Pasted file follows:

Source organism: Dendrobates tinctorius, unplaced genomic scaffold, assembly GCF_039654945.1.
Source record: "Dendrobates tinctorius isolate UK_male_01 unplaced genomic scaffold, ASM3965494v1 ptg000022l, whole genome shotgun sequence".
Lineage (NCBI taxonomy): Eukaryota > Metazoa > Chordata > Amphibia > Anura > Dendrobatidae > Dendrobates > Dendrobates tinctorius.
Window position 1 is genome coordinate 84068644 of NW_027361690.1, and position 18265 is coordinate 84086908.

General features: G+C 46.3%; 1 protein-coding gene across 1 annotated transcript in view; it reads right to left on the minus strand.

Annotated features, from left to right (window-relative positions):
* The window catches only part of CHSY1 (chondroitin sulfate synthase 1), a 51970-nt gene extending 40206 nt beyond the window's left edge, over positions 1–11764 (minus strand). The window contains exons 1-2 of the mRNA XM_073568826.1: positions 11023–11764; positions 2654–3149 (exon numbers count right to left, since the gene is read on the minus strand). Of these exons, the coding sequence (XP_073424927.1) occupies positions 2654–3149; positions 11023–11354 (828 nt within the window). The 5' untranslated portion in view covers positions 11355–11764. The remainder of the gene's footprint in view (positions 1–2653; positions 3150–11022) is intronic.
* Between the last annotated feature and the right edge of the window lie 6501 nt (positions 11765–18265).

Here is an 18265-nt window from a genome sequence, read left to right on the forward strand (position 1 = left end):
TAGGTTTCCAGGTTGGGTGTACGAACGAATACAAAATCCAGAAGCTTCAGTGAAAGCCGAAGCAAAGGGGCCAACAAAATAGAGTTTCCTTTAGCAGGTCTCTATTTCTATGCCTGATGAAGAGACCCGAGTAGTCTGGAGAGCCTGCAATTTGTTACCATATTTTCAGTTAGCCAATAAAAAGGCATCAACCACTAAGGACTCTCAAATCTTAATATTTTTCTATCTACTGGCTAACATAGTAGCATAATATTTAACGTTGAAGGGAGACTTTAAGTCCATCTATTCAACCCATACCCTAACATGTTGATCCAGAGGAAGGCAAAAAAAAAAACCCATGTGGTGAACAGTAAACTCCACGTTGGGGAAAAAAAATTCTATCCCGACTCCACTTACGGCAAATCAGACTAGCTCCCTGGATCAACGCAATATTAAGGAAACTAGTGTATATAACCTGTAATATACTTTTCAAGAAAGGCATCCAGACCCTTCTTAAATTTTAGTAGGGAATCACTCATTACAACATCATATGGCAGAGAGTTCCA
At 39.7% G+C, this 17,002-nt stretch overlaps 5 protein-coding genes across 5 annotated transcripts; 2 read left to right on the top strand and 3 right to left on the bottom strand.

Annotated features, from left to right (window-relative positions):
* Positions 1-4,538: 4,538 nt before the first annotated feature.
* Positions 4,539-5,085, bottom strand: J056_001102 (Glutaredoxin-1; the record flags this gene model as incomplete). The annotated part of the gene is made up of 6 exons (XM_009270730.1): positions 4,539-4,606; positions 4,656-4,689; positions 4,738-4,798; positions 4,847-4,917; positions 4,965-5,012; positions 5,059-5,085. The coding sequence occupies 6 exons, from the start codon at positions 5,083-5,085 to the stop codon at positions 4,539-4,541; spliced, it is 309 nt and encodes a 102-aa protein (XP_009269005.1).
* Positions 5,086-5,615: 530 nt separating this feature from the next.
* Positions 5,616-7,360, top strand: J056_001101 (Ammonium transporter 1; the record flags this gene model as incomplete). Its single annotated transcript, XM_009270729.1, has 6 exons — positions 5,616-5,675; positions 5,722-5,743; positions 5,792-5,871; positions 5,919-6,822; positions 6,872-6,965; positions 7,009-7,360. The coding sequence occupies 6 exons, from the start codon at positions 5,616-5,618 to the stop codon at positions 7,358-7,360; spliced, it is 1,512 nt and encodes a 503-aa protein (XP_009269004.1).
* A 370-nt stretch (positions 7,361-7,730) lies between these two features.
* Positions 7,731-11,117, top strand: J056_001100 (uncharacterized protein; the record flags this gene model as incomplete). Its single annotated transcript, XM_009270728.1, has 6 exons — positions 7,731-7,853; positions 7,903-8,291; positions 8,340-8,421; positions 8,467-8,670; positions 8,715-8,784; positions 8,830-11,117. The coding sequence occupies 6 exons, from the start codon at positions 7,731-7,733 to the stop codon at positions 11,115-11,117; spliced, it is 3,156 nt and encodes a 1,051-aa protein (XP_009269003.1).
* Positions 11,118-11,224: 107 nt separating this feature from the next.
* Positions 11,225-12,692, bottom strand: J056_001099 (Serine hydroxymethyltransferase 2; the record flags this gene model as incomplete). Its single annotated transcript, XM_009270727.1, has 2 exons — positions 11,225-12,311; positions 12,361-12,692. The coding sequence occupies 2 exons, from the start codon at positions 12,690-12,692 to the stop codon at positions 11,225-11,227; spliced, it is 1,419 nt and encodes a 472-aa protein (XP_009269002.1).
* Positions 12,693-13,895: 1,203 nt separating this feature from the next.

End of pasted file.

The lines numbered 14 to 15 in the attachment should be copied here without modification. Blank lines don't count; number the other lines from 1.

* Positions 4,539-5,085, bottom strand: J056_001102 (Glutaredoxin-1; the record flags this gene model as incomplete). The annotated part of the gene is made up of 6 exons (XM_009270730.1): positions 4,539-4,606; positions 4,656-4,689; positions 4,738-4,798; positions 4,847-4,917; positions 4,965-5,012; positions 5,059-5,085. The coding sequence occupies 6 exons, from the start codon at positions 5,083-5,085 to the stop codon at positions 4,539-4,541; spliced, it is 309 nt and encodes a 102-aa protein (XP_009269005.1).
* Positions 5,086-5,615: 530 nt separating this feature from the next.